What is an Award Election?
People who exhibit excellence in some fashion receive awards. However, the problem is that, with 7.6 billion people on the planet, there is never only one person who exhibits excellence. So, an Award Election is a great option to help decide who is the most excellent out of all the excellent people at a given action or idea.
An Award Election is one where an award is given based on a vote by an audience or group of peers, as opposed to being given based on a judge’s (or a panel of judges’) opinion. For example, in American Idol, the winning contestants of the semi-final rounds and on are decided by audience voting. Schools may award titles of “Prom King” and “Prom Queen”, and these are decided by vote from the candidates’ student peers.
Awards are a great way to get member engagement with your organization. Being an individual eligible to receive an award is a positive experience, as there is a recognition of your value, which can encourage you to be more involved with the organization to further prove your value. Being asked to give your opinion on which individual should win the award is also a positive experience because you’re being asked to contribute your opinion to an important decision. It may make your members more likely to share their opinions in the future. Of course, winning an award is a highly positive experience, too! The winner’s efforts to win the award are likely to continue, particularly if they are receiving recognition for their effort.
Possible Voting Methods for a Single Winner Award Election
If the award is a single-winner award, then any of our single-winner voting methods would work for your election. The most common of the single-winner voting methods is plurality, where you simply pick the one candidate that you want most to win the award.
Other single-winner voting methods include:
The preferential voting method has several benefits over using a plurality voting method. It gives you a better sense of what your voters actually think of all of the candidates, not just which candidate is the most-voted-for out of all the others. It also allows a voter to indicate that they would be okay with several candidates winning the award, because if their most preferred candidate gets eliminated, their vote then transfers to their next most preferred candidate, and so forth.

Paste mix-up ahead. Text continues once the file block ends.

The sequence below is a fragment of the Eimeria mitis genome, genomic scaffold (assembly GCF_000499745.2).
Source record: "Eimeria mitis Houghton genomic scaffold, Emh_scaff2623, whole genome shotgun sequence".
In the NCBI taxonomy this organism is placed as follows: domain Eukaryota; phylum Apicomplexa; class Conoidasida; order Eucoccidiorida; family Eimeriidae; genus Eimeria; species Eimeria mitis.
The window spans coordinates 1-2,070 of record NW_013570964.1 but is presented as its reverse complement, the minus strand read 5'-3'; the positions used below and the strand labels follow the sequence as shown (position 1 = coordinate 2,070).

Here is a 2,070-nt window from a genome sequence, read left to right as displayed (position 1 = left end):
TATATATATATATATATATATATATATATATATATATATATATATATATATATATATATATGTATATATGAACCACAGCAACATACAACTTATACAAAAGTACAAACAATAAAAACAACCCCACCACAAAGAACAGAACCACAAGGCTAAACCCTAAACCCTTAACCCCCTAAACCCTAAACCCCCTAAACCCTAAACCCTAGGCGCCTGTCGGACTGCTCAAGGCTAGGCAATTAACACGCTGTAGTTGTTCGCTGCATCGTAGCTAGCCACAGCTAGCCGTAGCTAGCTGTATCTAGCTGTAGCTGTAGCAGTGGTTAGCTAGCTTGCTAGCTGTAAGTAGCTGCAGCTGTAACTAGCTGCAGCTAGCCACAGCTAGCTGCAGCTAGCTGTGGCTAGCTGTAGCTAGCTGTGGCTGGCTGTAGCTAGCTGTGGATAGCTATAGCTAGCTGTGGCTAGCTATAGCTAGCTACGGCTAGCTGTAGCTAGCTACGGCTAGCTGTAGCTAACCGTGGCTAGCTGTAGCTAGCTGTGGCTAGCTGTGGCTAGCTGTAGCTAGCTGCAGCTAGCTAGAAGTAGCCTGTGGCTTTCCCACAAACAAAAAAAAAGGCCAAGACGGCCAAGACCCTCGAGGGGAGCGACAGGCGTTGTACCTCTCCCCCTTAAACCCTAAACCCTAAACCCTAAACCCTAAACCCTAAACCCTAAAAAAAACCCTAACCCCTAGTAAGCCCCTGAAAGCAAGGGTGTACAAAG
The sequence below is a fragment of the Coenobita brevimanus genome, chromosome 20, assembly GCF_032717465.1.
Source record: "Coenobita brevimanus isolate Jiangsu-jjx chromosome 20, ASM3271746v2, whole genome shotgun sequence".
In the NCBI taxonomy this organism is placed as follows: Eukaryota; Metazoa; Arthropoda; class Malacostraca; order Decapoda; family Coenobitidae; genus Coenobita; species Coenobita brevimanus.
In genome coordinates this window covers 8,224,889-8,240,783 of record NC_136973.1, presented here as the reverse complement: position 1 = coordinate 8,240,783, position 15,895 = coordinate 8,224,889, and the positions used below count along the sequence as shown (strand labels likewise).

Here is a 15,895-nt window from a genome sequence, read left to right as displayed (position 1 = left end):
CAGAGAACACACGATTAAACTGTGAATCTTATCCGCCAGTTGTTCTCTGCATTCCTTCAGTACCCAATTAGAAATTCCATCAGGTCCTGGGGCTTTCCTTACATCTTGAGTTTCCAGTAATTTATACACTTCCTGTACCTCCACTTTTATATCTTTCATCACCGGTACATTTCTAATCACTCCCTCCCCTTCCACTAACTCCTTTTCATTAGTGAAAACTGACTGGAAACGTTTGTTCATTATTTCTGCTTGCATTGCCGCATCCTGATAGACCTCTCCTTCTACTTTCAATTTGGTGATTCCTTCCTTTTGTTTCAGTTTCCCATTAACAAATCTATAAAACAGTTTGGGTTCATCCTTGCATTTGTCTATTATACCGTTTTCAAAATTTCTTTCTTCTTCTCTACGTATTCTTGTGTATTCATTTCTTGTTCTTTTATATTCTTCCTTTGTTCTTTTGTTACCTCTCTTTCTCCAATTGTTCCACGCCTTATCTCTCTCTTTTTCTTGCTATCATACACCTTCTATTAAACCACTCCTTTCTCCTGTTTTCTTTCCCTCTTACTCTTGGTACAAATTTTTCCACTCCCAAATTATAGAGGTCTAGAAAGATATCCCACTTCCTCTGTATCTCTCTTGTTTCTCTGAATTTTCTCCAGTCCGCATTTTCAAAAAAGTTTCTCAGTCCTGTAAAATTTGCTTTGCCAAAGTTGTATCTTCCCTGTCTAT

Although approval looks like a multi=winner voting method, it works as a single-winner voting method. Voters are allowed to pick an unlimited number of candidates from the listed options, and at the end of the election, the candidate who was selected by the most voters wins. It is sort of in between a plurality and a preferential vote, because you get to pick multiple candidates that you would be okay with seeing win (like a preferential), but the voting method is simple like a plurality (i.e. just click the ones you like), and there is no indication of favour among the candidates that the voter has chosen.
Possible Voting Methods for a Multiple Winners Award Election
If you have multiple winners for an award, you can use any of ElectionBuddy’s multiple-winner voting methods. Again, the most common would be plurality.
You do not have to make it mandatory for voters to pick two candidates, even if two can win the award — the question can be set up so that voters could choose either one or two candidates.
Other multi-winner voting methods include:
Yes, preferential was listed as a single-winner voting method, but it can also function as a multiple-winner voting method. A form of preferential, called STV (Single Transferable Vote), is used to calculate multiple winners when preferential is used with multiple vacancies.
Although an uncommon choice for awards, cumulative can be used if you have a multiple-winner scenario.
Common Ballot Features Used in Award Elections
Common features used when building a ballot for an Award election include:
- The “Abstain” option, which allows for voters to abstain from voting on the Award ballot question.
- Allowing for write-ins, which provides an alternative route for voters who don’t approve of the candidate(s) listed for the Award/feel that other candidates should be eligible for the award.
- Random order of your listed candidates changes the order of the candidates each time a voter opens the ballot. This helps eliminate the Ballot Order Effect, which states that candidates are more likely to be voted for when their position on the ballot is higher in relation to the other candidates.
- Candidate profiles, which are an excellent way to inform your voters about the candidates up for the award, and why they should receive the award. This allows them to make an educated choice on which candidate they should vote for without forcing them to leave the ballot to look up the information on a different web page.